If you’ve been diagnosed with sleep apnea, continuous positive airway pressure (CPAP) is probably your first treatment option. It’s a logical treatment, which uses a machine to generate air and send it to your nose through a face mask with a hose to keep your airway open while you’re asleep.
Although it’s been around for several years and is considered the standard sleep apnea treatment, most people find some problems from using it. Fortunately, the best sleep apnea doctor in Houston recommends some alternatives, and these include the following:
- Oral Devices And Mouthguards
Mandibular Advancing Devices (MADs) are oral devices that resemble sports mouthguards and work in the same manner as snoring mouthpieces. Sleep apnea dentists adjust them to open the airway wider to sleep better. Most of these devices are adjustable as they’re frequently made of silicone or plastic. Others are hinged, which means you can open your mouth even while using the device.
The good thing about sleep apnea oral devices is they’re simple and can be cost-effective. They may also cause temporomandibular joint (TMJ) pain and tooth shifting.
- Sleep Apnea Pillow
It’s a wedge pillow that forces you to sleep on their side, allowing you to sleep better. It’s a non-invasive and inexpensive CPAP alternative to manage sleep apnea better. However, patients must know if it’s a viable option for their case based on their sleep study results.
For others, once they lay on their back, their sleep apnea may get worse. Once they lay on their side, it quickly goes away. Therefore, a sleep apnea pillow may help them stay on their side, enabling them to manage sleep apnea effectively.
- Shed A Few Pounds
Being obese or overweight is frequently a major contributor to suffer from sleep apnea. If this is your case, shedding extra pounds may correct the situation. Extra weight may narrow your airway, which deposits fat at your tongue’s base and make it prone to collapse.
For this reason, exercise and diet can be excellent ways to manage sleep apnea. However, although several factors contribute to sleep apnea, it’s still wise to maintain your ideal body weight to improve your health.
- Avoid Alcohol And Sedatives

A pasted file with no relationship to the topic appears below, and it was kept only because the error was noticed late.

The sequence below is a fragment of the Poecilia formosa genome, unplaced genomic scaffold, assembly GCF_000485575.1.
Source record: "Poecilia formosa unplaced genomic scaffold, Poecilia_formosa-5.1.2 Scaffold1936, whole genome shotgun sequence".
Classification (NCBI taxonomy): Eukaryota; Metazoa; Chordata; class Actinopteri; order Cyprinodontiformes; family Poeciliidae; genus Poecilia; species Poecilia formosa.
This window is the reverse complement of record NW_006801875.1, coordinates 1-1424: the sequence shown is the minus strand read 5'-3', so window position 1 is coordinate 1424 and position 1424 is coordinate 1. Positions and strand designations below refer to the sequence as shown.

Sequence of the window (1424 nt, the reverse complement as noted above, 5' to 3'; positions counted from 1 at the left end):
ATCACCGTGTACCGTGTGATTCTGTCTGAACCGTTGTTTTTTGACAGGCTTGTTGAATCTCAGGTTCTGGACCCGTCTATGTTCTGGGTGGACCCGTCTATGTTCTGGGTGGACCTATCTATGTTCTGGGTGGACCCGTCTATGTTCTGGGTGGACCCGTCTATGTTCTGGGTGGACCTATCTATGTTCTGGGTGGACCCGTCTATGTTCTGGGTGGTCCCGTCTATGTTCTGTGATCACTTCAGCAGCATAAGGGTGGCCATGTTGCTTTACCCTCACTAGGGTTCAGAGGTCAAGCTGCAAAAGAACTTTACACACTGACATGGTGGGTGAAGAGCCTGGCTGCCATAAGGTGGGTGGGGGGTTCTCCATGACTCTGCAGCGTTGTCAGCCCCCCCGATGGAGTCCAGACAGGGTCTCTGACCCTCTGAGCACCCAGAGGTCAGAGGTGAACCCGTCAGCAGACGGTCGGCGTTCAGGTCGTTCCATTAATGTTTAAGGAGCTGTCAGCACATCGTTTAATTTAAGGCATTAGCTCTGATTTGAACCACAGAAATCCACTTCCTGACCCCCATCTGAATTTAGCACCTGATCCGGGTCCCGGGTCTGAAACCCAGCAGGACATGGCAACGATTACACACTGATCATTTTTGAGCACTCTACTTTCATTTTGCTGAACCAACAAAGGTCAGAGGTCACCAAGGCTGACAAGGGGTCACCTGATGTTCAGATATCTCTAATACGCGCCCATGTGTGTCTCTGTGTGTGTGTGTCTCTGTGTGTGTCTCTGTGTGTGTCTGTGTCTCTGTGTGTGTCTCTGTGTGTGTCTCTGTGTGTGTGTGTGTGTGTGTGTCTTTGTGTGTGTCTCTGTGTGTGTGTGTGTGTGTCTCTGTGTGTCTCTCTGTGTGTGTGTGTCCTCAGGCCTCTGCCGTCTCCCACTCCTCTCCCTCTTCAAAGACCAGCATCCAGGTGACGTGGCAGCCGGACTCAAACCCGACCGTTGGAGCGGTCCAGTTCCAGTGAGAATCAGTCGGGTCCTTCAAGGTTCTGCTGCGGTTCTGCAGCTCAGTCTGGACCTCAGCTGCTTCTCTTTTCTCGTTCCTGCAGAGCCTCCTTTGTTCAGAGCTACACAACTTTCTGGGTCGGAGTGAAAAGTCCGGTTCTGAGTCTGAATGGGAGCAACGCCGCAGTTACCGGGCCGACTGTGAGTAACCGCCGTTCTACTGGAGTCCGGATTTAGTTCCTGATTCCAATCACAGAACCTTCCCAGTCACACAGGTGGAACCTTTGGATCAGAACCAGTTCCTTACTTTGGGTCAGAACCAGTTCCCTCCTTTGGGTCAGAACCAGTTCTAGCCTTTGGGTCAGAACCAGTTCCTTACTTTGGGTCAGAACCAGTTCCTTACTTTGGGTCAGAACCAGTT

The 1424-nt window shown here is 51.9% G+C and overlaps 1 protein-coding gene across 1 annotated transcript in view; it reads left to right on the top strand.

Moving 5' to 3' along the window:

The use of alcohol and sedatives can relax your upper airway muscles and make them more prone to collapse. Avoiding such agents in the hours before bedtime may boost your symptoms of snoring and sleep apnea. You may also need to be more careful about using some prescription medications, including narcotic pain medications and sleeping pills.
- Sleep Apnea Surgery
There are different surgical procedures that may be performed to eliminate or reduce sleep apnea. The kind of surgery that’s most effective for your condition may depend on the structures that block your breathing during sleep and cause your sleep apnea.
In kids, surgery is the first-line option for those who have obstructive sleep apnea (OSA). On the other hand, sleep apnea surgery is just a second-line therapy for adults.
Some of the types of sleep apnea surgery may include the following:
- Jaw Advancement Surgery
Referred to as bimaxillary advancement or maxillomandibular advancement, this surgery is one of the best CPAP alternatives that moves the jaw forward for better breathing.
- Hypopharyngeal Procedures
These surgeries include hyoid suspension, tongue radiofrequency, partial glossectomy, and genioglossus advancement. They can be done alone or with soft palate procedures.
- Soft Palate Procedures
These are the most common surgeries for sleep apnea, which often include uvulopalatopharyngoplasty (UPPP) and new procedures like lateral pharyngoplasty and sphincter pharyngoplasty.
- Positional Therapy
For several patients with moderate to mild sleep apnea, their sleeping position could mean the difference between getting restful sleep and experiencing apnea. If you’re a back sleeper, your airway tissues may fight against gravity as apnea, which makes it hard for you to breathe and collapse in the long run. With this in mind, positional therapy is often recommended as an alternative for CPAP to manage sleep apnea.
Generally, positional therapy encourages you to sleep on your side, reducing the severity and number of apnea events. Placing a certain item behind your lower back is a simple form of positional therapy, which may help you prevent changing positions. For a more advanced form, devices are used for managing sleep apnea.
Typically, you need to wear a palm-sized device on your chest while you’re sleeping. This device is gentle enough not to wake you up but can effectively ensure a safe position and healthy sleep.
Those are just some of the many alternatives for CPAP to manage sleep apnea. While it’s recommended to still use CPAP, there’s nothing wrong with trying the alternatives above. However, before you seek any sleep apnea treatment, make sure to consult your healthcare professional or doctor. Your physician can discuss which treatment options are best suited for you based on your unique sleep health needs.